Ironically, in explaining his reasons for not shining a light into those CIA black sites or so much else that preceded him, Obama pointed to the importance of honoring institutionalism. It was crucial, he argued, for the Agency to be able to continue to function in ways that an investigation might impede. “And part of my job,” the president explained, “is to make sure that, for example at the CIA, you’ve got extraordinarily talented people who are working very hard to keep Americans safe. I don’t want them to suddenly feel like they’ve got to spend all their time looking over their shoulders and lawyering.”

Consider that an early sign of a toxic default to the version of institutionalism that threatens us today.

In the Trump years, Special Counsel Robert Mueller’s report on the 2016 presidential elections stopped short of indicting the former president. Mueller’s task was to investigate potential Russian interference with that election and possible coordination with Trump in that endeavor. Mueller ultimately backed away from indicting the president for obstruction of justice, despite the evidence he had, citing an obscure 1973 Department of Justice memo from the Watergate era (reaffirmed in 2000). The memo argued that such an act would distract the president from the pressing affairs of his office.

“The spectacle of an indicted president still trying to serve as Chief Executive boggles the imagination,” the memo said, and Mueller’s mind was evidently still boggled when it came to Donald Trump and the coming 2020 election.And then there was the failure to investigate the institutional problems that accompanied the country’s initial handling of the Covid pandemic. There has never been the slightest accountability for the denialism that greeted its initial stages, nor any attempt to document what went wrong then.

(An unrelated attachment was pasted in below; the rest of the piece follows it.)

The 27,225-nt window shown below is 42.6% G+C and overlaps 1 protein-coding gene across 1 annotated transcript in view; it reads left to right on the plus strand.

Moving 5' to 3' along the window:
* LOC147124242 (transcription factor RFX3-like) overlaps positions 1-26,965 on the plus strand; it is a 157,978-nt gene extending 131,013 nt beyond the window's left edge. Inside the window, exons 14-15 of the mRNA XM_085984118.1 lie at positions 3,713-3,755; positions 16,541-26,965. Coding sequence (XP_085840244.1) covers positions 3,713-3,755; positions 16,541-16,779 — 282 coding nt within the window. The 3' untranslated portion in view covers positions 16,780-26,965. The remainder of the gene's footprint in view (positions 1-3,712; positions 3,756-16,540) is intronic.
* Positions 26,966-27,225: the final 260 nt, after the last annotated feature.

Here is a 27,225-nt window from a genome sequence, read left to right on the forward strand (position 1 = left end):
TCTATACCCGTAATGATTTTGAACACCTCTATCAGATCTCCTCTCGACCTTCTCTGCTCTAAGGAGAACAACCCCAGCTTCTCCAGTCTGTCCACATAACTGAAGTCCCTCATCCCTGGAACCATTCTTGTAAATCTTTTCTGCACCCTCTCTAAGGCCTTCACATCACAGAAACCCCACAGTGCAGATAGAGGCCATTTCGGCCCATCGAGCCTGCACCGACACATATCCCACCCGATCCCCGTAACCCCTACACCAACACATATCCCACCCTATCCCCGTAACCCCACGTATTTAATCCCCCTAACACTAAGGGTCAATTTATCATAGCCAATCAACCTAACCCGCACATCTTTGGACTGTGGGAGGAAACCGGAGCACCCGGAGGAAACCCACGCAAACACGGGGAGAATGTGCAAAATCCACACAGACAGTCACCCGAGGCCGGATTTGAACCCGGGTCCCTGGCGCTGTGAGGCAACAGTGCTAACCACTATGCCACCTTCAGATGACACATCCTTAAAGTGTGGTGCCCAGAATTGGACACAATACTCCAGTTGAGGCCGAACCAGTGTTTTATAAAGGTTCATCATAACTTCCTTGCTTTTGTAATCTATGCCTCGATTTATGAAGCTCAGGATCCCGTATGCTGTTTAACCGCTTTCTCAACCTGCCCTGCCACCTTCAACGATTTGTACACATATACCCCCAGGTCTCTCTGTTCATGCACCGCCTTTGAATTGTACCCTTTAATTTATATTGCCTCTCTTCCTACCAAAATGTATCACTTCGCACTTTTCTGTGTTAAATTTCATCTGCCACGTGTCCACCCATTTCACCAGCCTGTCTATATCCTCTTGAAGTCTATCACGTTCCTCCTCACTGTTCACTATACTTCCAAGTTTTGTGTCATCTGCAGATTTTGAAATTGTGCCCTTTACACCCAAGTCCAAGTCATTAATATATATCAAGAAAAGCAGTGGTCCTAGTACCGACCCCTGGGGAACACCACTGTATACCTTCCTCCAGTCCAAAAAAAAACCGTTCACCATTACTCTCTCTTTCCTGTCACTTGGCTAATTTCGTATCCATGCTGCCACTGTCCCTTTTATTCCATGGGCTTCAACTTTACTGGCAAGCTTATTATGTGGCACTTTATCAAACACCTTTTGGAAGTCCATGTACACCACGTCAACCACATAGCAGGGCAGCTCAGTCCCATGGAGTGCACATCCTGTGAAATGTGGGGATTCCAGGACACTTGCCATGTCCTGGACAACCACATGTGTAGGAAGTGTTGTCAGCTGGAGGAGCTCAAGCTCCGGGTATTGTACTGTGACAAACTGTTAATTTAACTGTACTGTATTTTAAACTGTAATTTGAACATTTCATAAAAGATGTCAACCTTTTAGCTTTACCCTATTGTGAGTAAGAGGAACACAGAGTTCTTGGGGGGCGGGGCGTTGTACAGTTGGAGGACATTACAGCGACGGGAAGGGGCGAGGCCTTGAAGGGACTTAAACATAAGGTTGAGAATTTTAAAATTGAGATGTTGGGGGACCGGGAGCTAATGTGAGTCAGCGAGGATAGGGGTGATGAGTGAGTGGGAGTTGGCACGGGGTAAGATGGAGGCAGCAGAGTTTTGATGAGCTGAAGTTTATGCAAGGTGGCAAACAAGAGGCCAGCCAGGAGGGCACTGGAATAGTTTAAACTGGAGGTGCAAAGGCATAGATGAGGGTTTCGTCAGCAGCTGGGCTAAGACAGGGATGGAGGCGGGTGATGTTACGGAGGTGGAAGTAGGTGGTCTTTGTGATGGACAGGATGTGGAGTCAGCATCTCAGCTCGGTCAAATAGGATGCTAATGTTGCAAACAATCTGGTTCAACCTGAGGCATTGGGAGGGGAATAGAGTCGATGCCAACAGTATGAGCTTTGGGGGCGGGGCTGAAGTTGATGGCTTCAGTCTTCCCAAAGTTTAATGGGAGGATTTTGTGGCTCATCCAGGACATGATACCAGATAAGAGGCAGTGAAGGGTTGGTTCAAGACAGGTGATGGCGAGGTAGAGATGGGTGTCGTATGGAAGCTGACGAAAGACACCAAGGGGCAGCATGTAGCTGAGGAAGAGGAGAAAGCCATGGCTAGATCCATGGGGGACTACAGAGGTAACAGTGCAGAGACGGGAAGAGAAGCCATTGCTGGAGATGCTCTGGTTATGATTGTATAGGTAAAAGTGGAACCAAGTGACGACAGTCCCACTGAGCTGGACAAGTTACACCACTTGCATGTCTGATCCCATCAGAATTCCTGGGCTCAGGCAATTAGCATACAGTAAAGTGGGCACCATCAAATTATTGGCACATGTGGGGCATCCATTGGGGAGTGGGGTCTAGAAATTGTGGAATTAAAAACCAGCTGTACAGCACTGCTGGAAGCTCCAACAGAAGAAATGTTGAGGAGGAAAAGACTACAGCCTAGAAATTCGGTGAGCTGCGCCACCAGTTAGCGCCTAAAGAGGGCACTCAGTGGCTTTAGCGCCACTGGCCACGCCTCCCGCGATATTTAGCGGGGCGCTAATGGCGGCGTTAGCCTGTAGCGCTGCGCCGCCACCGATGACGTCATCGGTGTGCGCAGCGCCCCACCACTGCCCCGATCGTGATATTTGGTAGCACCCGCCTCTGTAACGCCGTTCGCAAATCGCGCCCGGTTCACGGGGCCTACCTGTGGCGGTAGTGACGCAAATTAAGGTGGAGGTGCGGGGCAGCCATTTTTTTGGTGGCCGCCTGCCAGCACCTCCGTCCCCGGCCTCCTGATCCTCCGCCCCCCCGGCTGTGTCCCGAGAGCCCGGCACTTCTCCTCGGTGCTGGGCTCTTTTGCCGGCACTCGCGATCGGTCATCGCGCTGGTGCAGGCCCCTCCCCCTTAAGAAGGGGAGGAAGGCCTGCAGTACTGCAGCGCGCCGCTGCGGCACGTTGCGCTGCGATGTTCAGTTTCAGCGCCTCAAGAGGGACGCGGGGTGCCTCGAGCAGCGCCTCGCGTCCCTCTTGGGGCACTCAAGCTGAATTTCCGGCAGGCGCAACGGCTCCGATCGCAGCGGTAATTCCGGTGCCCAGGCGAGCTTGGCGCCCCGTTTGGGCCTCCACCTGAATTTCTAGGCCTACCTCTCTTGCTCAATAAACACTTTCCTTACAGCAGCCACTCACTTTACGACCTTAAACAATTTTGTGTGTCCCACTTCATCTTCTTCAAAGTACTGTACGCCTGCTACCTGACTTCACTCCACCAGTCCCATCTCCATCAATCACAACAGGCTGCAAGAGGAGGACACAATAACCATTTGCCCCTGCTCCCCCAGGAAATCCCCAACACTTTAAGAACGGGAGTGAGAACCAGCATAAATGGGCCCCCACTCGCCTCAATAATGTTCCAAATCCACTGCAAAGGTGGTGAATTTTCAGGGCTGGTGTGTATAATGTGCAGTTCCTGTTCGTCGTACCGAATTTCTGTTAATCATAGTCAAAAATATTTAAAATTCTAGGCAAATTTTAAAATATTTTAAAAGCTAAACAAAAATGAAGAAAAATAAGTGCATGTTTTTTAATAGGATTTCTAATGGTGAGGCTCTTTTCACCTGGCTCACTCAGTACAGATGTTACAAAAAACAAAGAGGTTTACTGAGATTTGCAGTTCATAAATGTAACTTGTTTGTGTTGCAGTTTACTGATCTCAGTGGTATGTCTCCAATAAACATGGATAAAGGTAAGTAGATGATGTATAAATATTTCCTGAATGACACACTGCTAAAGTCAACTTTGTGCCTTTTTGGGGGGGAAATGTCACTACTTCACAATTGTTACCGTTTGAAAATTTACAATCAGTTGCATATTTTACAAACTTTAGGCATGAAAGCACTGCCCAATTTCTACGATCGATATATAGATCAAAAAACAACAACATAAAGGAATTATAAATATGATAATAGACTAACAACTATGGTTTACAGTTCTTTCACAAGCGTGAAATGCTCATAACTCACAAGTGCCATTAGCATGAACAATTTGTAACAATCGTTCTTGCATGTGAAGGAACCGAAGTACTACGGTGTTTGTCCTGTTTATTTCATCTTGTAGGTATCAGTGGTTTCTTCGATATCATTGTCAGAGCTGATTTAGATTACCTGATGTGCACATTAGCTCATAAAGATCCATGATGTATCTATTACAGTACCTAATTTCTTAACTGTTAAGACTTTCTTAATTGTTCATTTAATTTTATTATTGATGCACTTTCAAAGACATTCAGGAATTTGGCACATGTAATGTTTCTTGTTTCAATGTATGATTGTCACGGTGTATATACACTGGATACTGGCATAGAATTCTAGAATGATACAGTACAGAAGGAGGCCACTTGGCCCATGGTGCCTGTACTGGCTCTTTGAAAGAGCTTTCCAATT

In June 2021, Sens. Bob Menendez (D-NJ) and Susan Collins (R-ME) called for the creation of “an independent 9/11-style commission” to understand how the public had been left so unprotected by the Trump administration in those early pandemic months and to discuss what lessons should be drawn from it for a future pandemic. Senator Dianne Feinstein (D-CA) sponsored such an approach in the Senate, but nothing ever happened.

Such a narrative of accountability and blame might have exposed “the vulnerabilities of our public health system and issue[d] guidance for how we as a nation can better protect the American people.” But no such luck. The institutionalists prevailed and the bills are still lying dormant in Congress.

In these years, a continual distaste for self-examination and institutional reform has eviscerated notions of accountability, while leaving the nation unprepared and unprotected not only from future pandemics, but from abuses of power aimed directly at our democracy. So far, Donald Trump, in particular, has paid no price for his attacks on democracy, as the January 6th committee has made all too clear.

Institutionalists Vs. Accountability

The January 6 hearings have only underscored the reticence of Attorney General Merrick Garland when it came to mounting a case against Donald Trump or any of his top officials. As former Acting Solicitor General Neal Katyal has written, “[W]e’ve seen no signs of such an investigation. Ordinarily, 17 months after a crime, one would expect to see some signs of an inquiry.” And yet Department of Justice (DOJ) veterans continue to attest to their faith that the institution and Attorney General Garland will rise to the occasion.